–Check if anyone on the Stagecoach I want to recruit (can be a complicated decision since I have to fire someone if so)
–Check what missions are available, and which one I want to do
–Pick a party for that mission (also complicated, but no complaint here since it’s the interesting part)
–Go back to the town screen, and drop each of those party members into the Blacksmith to see if they have any gear upgrades I want to get them
–Then the same for the Guild Hall for skill upgrades, and also checking if I want to swap any skills in/out on the characters based on that particular party lineup and mission
–Same at the Survivalist, although at least you really only need it once per character
–Of all the characters that aren’t going, who needs disease treatment, who needs stress relief–put them in those buildings.
–Scroll through all the remaining characters and pick a few negative traits to remove–put those in the Sanatarium.
–Check the trinket shop for anything interesting
–Open the trinket box. Unequip all trinkets, then pick some out for this mission to equip to the planned party.
–Pick provisions (usually formulaic based on mission area and length) and go.

There’s just too much hassle here. You probably didn’t even read all that. Looking again to XCOM, it’s really worth thinking about the ways that it avoids burying you in a nonstop slew of really minor decisions–this is one of its important successes. Most things on the overworld take time, so you really only have to actively make choices in 1 or 2 buildings at any given point. Characters of the same class are the same other than talents, and can’t be respecced. Accessory slots have some more standard basic options so you’re not totally re-picking from a large complex list every mission.

Darkest does have interesting systems around characters/skills and trinkets, that allow for good customization and formation of a plan. But the lesson from XCOM would be to be more parsimonous about the different things that the player can constantly rearrange and juggle, while figuring out how to distill out only the important strategic decisions.

Healing Discussion Podcast #13

Back for one more extra-long podcast with Dayani, where we first catch up on a few ongoing 6.2 points.  Then we turn our attention to the state of healing overall and what we’re thinking about with the impending 7.0 announcement.  Finally, since this is our final show, we talk about how great it’s been to have everyone’s interest and discussion this whole time.

Thanks for listening!

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0:00 Introduction & Catching Up

1:05 Etheralus, the Eternal Reward
> 1:15 Basic Etheralus mechanics (Dayani’s post)
> 3:45 How to use the ring CD

8:30 6.2 Trinket thoughts
> 9:15 Demonic Phylactery
> 10:45 Mark of Supreme Doom & the DPS/survivability tradeoff

18:40 Warlords of Draenor Healing Retrospective
>19:10 Our positive experiences in WoD
> 22:46 Mana management/Spirit in HFC (referenced Phylactery spreadsheet)
> 34:24 Smart healing/AoE healing/Targeted healing balance (and http://www.healergame.com/ )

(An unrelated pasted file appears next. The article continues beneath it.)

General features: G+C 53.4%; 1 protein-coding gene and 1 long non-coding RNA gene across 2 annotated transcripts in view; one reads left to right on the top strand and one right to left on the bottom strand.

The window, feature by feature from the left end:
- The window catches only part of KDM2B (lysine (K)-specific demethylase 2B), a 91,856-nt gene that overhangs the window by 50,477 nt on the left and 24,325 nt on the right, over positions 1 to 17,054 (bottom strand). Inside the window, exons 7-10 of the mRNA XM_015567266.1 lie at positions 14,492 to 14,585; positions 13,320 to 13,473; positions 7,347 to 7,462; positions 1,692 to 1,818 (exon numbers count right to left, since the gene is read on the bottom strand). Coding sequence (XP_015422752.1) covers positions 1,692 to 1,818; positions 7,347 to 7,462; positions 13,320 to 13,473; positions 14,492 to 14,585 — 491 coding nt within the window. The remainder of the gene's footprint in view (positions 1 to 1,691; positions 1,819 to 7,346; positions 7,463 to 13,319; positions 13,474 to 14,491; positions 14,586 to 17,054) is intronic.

> 47:30 Aesthetic feel & feedback from healing spells
> 53:30 Positioning/interacting with the game world/encounters

58:25 Healing gameplay derived from encounter mechanics/design
> 59:45 Healers’ role during damage lulls
> 66:00 Encounter comparison: Iron Maidens vs Gorefiend
> 69:50 Use of healing CDs – Gorefiend’s Feast of Souls vs Kromog’s Stone Breath, Mar’gok, Hellfire High Council
> 74:27 Role of healing CDs in WoD vs MoP;
> 78:10 CDs and unavoidable damage as a method of enforcing # of healers; the Mythic Tectus example
> 82:25 Healer-specific mechanics; an Iskar interlude

88:35 Summary of our WoD survey
90:00 Outro: Good-bye and good luck to Hamlet at Blizzard!

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Raid Awareness WeakAuras, Hellfire Citadel

I’ve been busy lately and not as much into theorycraft projects as usual.  But a lot of people have asked me during this first week of Hellfire Citadel whether I was going to reprise my Blackrock Foundry Weakaura project for the new zone.  Since this is something I wanted to do anyway to help my own raid group, I figured I’d try to get a basic version ready for people who were interested.  Note that a lot of these are untested; I’ve only seen about half the fights so far, so give me any feedback on how it works.

Once again, I got Dayani from Healiocentric to go over all these fights and mechanics with me, as she put a huge amount of work into learning them on the beta for the purpose of writing her guides.  If you want any explanation of the encounters/mechanics listed here, I recommend you take a look at those.

For I’m just going to include the WeakAura downloads and the list of abilities I used.  See the BRF post for more explanation of the setup if you need.

WeakAura Downloads

Addon: WeakAuras 2

Awareness Auras (debuff alert and standing-in-fire alert), v 0.9: WA String

Interrupt Bars (target/focus castbar showing important spells), v 0.9: WA String

So far, includes Heroic difficulty mechanics only.  These include all the bosses already, but I haven’t gotten to test the later ones, so please report anything odd on those ones especially.

Last time around, there was a bug, I think on the WA side, where the icon displayed wouldn’t always match up to the current debuff (I have the display set to “Automatic Icon”).  I worked around it by breaking a lot of debuffs into separate auras and setting the icon manually, but that was a pain and made the package a lot bigger.  So far I haven’t done that here; let me know if you see anything wrong (or are a WA expert who might know how to address this).

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Healing Discussion Podcast #12

It’s been a while!  But here we are again, starting to ramp up thoughts for 6.2: both reviewing where we’ve gotten on some topics like Spirit and trinkets, and anticipating what the most important issues might be for potential class changes.

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Topic List:
0:00 Intro
1:53 Spirit Growth in 6.2
> 2:35 Mana Economy and Spirit Acceleration in 6.1-6.2 (my recent post)
> 6:15 Mana inflation in previous expansions
> 8:20 Flattening the Spirit growth curve
> 14:45 Adjusting to a lower Spirit playstyle (Current 6.2 trinkets)
> 30:00 Design Principles: Constraining player ability to promote engaging choices
35:15 Raid comp balance for healers
> 35:40 Where we were at the end of MoP
> 37:55 The guaranteed Disc Priest raid spot
> 40:26 Interlude on using HPS meters to evaluate class balance
> 48:10 The guaranteed Holy Paladin raid spot
> 49:05 Interlude on Raid CDs, their role in healer balance, and Avenging Wrath
> 53:52 WoD Beacon : tank healing :: MoP smart heals : tank healing
> 56:28 Holy Light’s efficiency, and Holy Power’s diminished role
> 66:56 The tank healing “niche” & the value of Clarity of Will
> 69:15 Dayani’s rant about Resto Shaman perception
73:40 The TL;DR: Mana failed to matter, and this skews class balance
76:30 Outro